Reviews:

Forced Error: Trevor Reese’s “Pyrrhic Victory” at Whitespec

Sorry, looks like no contributors are set
Trevor Reese, Pyrrhic Victory video still
Trevor Reese, video still of Pyrrhic Victory, 2017, at Whitespec.

In his latest installation, Pyrrhic Victory, the Atlanta- and Savannah-based artist Trevor Reese manages to transform Whitespec, the broom-closet experimental art space at Whitespace gallery, into a tonally saturated cloister that forces viewers to confront their inalienable physicality. The work consists of four elements: a sledgehammer, an audio track, a demolished piano, and a video playing in reverse on a flat-screen monitor. The video opens in front of an anonymous apartment building, the much abused instrument lying on its belly with a 5-pound sledge resting on its carcass. Then the action begins as the hammer flies off-screen, the piano stands up, and the artist begins reconstructing it one hammer-strike at a time. In reality, Reese demolished the piano with his sledgehammer; in the world of the video, he builds it out of dust and splinters.

@whitespace814 @_trevor_reese_ @gsu_artdesign

A post shared by Paul Stephen Benjamin (@paulstephenbenjamin) on


The minor key throb of the real-time audio of Reese’s reverse strikes resonates with the sledgehammer leaning in the corner like a museum display of jobsite anthropology. It’s too minimalist, too cavalier and understated. It starts the viewer considering not meaning or ontology but offers a sort of somatic entreaty to consider your physical self and the space you occupy. This is a work that hits you in the body. From the rough-hewn reconstructed piano in the room to the clouds of dust in the video that gently serry in the air and then rush into the piano in acts of violent, serial ensoulment as the hammer pulls away. It’s enlivening, it’s breathing life, vipassana-style.

The sledge hammer used to demolish the piano rests in a corner of the gallery.
The sledge hammer used to demolish the piano rests in a corner of the gallery.

There is nothing necessarily performative or composed about Reese’s movements in the video. He rejects a workmanlike studiousness or hammer-blow brio in favor of recalcitrant amateurism. Our character in this work is not a destructive virtuoso — you feel like you can see it in his thwacks, even in reverse, a diffidence against his own act of destruction. In this and in other ways, he is reminiscent of Macon Blaire’s underwrought everyman, Dwight, in the hauntingly bathetic film Blue Ruin (2013). Blaire nails the role of a vagabond set on a path of inept, bungling revenge when his parents’ murderer is released from prison. The film ends with six corpses, Reese’s piece begins with one. Both works, Blue Ruin and Reese’s installation, depict and constitute, respectively, pyrrhic victories—ones in which the achievement comes with greater sacrifice than they are worth. For Dwight, it’s that he gets his vengeance and then some but dies in the attempt. Meanwhile, for Reese, the pyrrhic victory is the figure of the piano itself. In its reconstitution, it is yet sundered; standing, it remains broken. Conversely, beyond the exertions and the depredations, the piano has been reassembled, after all, rendering otiose all that vicious pounding in the first place.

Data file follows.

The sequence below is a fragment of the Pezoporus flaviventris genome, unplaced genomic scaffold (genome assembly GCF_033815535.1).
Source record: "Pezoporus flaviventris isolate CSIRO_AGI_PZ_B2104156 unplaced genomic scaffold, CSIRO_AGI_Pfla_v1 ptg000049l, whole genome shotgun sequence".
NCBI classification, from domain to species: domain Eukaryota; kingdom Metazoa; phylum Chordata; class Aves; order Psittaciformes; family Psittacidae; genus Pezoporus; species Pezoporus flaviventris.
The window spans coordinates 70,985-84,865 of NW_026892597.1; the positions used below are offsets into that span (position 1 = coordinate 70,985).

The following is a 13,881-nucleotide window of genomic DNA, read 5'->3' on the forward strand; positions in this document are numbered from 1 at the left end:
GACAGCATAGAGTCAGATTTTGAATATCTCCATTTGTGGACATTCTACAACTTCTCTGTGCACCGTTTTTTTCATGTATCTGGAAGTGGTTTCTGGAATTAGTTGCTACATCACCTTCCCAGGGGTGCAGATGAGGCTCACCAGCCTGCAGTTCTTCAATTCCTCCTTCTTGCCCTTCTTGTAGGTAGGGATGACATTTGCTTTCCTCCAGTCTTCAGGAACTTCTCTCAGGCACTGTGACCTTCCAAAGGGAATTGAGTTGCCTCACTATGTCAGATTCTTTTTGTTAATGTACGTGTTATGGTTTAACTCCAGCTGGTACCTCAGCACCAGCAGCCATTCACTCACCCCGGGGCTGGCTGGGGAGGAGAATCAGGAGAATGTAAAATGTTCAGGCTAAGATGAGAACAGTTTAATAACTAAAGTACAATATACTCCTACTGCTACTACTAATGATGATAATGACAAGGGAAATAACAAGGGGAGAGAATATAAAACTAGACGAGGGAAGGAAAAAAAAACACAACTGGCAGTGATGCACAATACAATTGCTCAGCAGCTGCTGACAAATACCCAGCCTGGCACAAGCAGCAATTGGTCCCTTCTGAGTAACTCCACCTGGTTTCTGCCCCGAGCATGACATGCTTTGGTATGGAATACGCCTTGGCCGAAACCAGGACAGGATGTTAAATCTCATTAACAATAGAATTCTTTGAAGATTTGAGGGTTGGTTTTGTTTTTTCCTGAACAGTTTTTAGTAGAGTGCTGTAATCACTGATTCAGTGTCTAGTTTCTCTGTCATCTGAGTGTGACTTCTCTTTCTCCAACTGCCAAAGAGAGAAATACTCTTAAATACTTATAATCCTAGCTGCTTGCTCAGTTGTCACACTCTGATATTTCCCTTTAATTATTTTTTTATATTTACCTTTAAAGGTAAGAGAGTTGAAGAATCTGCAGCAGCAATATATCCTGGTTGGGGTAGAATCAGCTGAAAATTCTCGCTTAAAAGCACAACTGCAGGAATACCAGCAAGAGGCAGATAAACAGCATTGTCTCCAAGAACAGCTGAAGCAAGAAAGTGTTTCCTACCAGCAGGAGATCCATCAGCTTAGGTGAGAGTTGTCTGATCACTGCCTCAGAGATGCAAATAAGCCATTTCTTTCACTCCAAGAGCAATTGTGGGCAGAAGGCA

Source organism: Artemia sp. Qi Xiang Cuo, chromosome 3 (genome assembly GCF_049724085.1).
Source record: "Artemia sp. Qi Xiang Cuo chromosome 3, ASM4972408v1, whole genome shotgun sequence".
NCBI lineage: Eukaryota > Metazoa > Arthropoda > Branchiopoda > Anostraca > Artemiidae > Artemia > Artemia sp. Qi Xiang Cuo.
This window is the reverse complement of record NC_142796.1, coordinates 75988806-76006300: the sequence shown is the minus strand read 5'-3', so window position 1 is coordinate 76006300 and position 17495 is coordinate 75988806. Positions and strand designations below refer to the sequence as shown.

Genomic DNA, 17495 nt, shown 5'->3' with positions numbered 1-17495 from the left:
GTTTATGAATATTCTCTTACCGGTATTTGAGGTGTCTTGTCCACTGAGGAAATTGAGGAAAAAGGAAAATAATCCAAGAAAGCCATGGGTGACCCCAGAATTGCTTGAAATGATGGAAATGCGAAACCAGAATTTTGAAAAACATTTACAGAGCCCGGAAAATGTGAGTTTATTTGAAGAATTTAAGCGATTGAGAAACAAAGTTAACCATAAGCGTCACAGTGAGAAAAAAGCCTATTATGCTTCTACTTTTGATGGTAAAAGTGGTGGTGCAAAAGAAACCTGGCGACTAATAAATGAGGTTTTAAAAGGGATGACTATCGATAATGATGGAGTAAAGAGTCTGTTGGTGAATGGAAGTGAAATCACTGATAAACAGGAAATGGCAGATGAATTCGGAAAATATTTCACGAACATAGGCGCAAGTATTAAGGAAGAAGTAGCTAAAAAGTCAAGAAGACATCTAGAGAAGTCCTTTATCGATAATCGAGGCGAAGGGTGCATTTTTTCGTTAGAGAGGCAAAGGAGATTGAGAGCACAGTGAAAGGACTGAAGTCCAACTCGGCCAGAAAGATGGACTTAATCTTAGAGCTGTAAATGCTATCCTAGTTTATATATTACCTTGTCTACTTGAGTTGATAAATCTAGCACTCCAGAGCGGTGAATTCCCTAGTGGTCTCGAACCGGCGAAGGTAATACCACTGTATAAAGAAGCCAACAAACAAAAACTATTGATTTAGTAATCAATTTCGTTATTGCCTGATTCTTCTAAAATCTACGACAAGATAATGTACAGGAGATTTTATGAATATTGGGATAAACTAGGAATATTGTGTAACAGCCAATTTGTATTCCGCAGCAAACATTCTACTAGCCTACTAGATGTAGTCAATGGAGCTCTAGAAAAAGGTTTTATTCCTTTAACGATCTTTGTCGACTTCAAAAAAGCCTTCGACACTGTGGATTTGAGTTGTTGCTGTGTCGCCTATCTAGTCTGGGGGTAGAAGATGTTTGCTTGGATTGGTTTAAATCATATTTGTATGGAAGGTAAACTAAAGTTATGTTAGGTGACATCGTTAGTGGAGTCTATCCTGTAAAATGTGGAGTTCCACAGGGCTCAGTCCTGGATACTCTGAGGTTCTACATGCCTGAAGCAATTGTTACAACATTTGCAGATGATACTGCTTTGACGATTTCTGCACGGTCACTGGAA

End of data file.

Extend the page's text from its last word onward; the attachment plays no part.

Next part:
Georgia Museum of Art

More significantly, both works wrap the viewer in the physical truth of having a body. There is a scene in Blue Ruin where Dwight attempts surgery on himself after being shot with a crossbow bolt, and rather than playing out in machismo grit and action-hero resolve, we see him cringe and whimper as spittle drips from his wincing mouth. The scene puts you in your own body and it hurts a little. Reese’s does that too by the squirrely reluctance of his movements, and by placing you in the room with the piano itself. It takes up a lot of real estate, and unless you have the room to yourself, it means you’re watching the video on the piano’s terms. It’s not crowded, but it feels crowded, and what do crowds do but remind you of the dimensions of your corporeality?

The piano on view in Pyrrhic Victory at whitespec.
Detail of the piano on view in Pyrrhic Victory at Whitespec.

Does all this seem too referential, evocative, or tenuous? Perhaps, but that is the nature of Reese’s work—to elicit these rogue associations. Why else freight the viewer with obscure pulls like zugzwang—referring to a state of affairs in a board game in which a player is forced to move into a disadvantaged position— which the artist professes, in the nearby artist statement, is an inalienable part of the work?

Is Pyrrhic Victory a successful work of art? Yes, because it directly transmutes the viewer’s attention into a sense of ambiguous profundity in a way that doesn’t bludgeon as a lot of video art can do. That profundity has something to do with movement, bodily and more abstractly—as in having to make a move. To act. To  do, especially when one would eagerly rather not. To be here in a body, without recourse to mulligan or annulment, committed to a forced error. What does a reconstituted thrift-shop piano have to say about all this but a rewound realization that it’s a strange game; that the only winning move is not to play?

Nicholas Adams is an artist based in Atlanta. He received his MFA from Georgia State University in 2015, a year before Trevor Reese received his MFA in the same program.